The carbon doped oxide layer is formed on top of the substrate. Preferably, it contains between about 5 and about 50 atomic % carbon. It is formed using chemical vapor deposition techniques such as PECVD and a gaseous feed that provides a source of carbon, oxygen, and silicon.
In one embodiment, the source gas includes an alkyl-alkoxysilane having the formula (R1)n(R2O)4−nSi where R1 and R2 are lower alkyl groups, e.g., having between 1 and 4 carbon atoms, inclusive, and n is an integer between 0 and 3, inclusive, with the proviso that when R1 and R2 are methyl groups, n is not equal to 2. Examples of such materials include methyltrimethoxysilane, tetramethoxysilane, trimethylmethoxysilane, and combinations thereof.
In another embodiment, the source gas includes a fluorinated alkoxysilane having the formula (R3O)nSiF4−n where R3 is a lower alkyl group, e.g., having between 1 and 4 carbon atoms, inclusive, and n is an integer between 1 and 3, inclusive. Examples of such materials include fluorinated methoxysilane, fluorinated ethoxysilane, and combinations thereof.
These source gases may be used alone or in combination with each other. They may also be used in combination with other gaseous sources of carbon, oxygen, and/or silicon. Examples include hydrocarbon gases such as methane, ethane, etc.; alkylsilanes such as methyl, dimethyl, trimethyl, and tetramethylsilane; and dimethyldimethoxysilane.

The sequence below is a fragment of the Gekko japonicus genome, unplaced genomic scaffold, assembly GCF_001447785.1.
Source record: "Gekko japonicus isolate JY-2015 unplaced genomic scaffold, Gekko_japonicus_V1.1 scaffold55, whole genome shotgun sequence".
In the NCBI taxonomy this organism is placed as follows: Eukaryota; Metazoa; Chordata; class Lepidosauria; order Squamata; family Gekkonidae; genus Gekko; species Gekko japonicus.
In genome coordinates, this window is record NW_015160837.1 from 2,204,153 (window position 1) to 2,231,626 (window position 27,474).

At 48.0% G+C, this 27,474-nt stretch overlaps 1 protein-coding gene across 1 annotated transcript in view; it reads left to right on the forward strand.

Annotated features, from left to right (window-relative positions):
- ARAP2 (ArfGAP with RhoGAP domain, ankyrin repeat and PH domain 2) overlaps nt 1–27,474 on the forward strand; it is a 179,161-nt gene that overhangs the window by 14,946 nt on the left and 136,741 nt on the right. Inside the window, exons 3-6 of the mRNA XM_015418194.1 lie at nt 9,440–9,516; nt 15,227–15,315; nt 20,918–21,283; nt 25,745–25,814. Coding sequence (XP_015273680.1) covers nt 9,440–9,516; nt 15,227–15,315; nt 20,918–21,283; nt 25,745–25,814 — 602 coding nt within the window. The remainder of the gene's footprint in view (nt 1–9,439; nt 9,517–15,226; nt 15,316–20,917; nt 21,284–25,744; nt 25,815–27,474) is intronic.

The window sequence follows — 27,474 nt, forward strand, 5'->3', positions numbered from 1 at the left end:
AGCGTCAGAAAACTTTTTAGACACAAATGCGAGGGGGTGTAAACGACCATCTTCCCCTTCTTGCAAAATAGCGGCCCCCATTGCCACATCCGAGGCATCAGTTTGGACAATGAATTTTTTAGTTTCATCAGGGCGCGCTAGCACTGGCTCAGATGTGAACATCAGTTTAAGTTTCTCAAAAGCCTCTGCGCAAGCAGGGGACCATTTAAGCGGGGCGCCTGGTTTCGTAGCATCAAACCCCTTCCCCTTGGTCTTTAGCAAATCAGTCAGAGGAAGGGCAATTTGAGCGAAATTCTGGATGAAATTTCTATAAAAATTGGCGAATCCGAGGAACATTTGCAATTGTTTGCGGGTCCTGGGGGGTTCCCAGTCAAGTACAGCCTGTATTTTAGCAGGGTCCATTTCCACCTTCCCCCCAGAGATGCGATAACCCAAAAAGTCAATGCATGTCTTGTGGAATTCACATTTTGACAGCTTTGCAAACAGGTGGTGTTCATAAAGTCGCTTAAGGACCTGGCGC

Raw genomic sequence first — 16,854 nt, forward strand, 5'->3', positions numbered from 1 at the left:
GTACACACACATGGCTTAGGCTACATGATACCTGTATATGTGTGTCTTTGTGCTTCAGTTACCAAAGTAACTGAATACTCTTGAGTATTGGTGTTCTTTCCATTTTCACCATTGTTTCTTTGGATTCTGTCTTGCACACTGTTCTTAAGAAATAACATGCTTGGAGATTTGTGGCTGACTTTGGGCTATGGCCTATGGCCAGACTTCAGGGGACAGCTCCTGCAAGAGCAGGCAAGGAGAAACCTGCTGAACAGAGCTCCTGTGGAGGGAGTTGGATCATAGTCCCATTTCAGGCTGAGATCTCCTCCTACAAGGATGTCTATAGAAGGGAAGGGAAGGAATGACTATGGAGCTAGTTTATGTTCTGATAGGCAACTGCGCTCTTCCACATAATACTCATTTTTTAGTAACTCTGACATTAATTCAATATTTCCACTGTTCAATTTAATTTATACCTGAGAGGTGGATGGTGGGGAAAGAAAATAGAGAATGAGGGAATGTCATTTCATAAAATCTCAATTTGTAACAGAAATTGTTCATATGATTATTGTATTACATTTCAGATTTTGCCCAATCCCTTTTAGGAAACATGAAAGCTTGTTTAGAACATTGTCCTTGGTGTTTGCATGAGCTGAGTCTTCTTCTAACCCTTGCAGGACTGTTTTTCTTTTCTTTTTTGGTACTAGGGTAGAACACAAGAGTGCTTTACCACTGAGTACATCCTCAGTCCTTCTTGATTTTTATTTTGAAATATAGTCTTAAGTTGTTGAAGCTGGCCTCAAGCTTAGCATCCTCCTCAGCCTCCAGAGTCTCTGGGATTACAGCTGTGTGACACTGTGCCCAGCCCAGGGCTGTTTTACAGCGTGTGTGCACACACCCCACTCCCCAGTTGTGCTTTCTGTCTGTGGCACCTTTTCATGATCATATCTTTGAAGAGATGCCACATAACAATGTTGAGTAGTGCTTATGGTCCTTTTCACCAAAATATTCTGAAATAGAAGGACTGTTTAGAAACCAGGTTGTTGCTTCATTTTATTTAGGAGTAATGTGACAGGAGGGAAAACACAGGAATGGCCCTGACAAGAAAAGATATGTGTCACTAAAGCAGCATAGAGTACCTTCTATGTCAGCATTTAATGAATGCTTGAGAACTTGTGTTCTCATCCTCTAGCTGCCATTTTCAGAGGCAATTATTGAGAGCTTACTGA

The operating conditions for the PECVD reactor, including temperature, pressure, RF, and power, are selected to produce a carbon doped oxide layer having the requisite k value and thickness. Typical thicknesses range from about 300 to about 3,000 nanometers. The k values are preferably no greater than 2.5. In general, it is desirable to obtain a k value as low as possible.
Following deposition of the carbon doped oxide layer, it may be desirable in some cases to cure the layer to outgas volatile species, e.g., hydrogen and loosely bonded organic components. Additional layers may then be formed on the carbon doped oxide layer using conventional semiconductor fabrication processes.
Although the foregoing description has specified certain steps, materials, and equipment that may be used in such a method, those skilled in the art will appreciate that many modifications and substitutions may be made. Accordingly, it is intended that all such modifications, alterations, substitutions, and additions be considered to fall within the spirit and scope of the invention as defined by the appended claims.
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|U.S. Classification||427/577, 427/249.1, 427/255.39, 427/255.28, 427/578, 427/58, 427/255.37, 427/249.15, 427/585|
|Apr 26, 2000||AS||Assignment|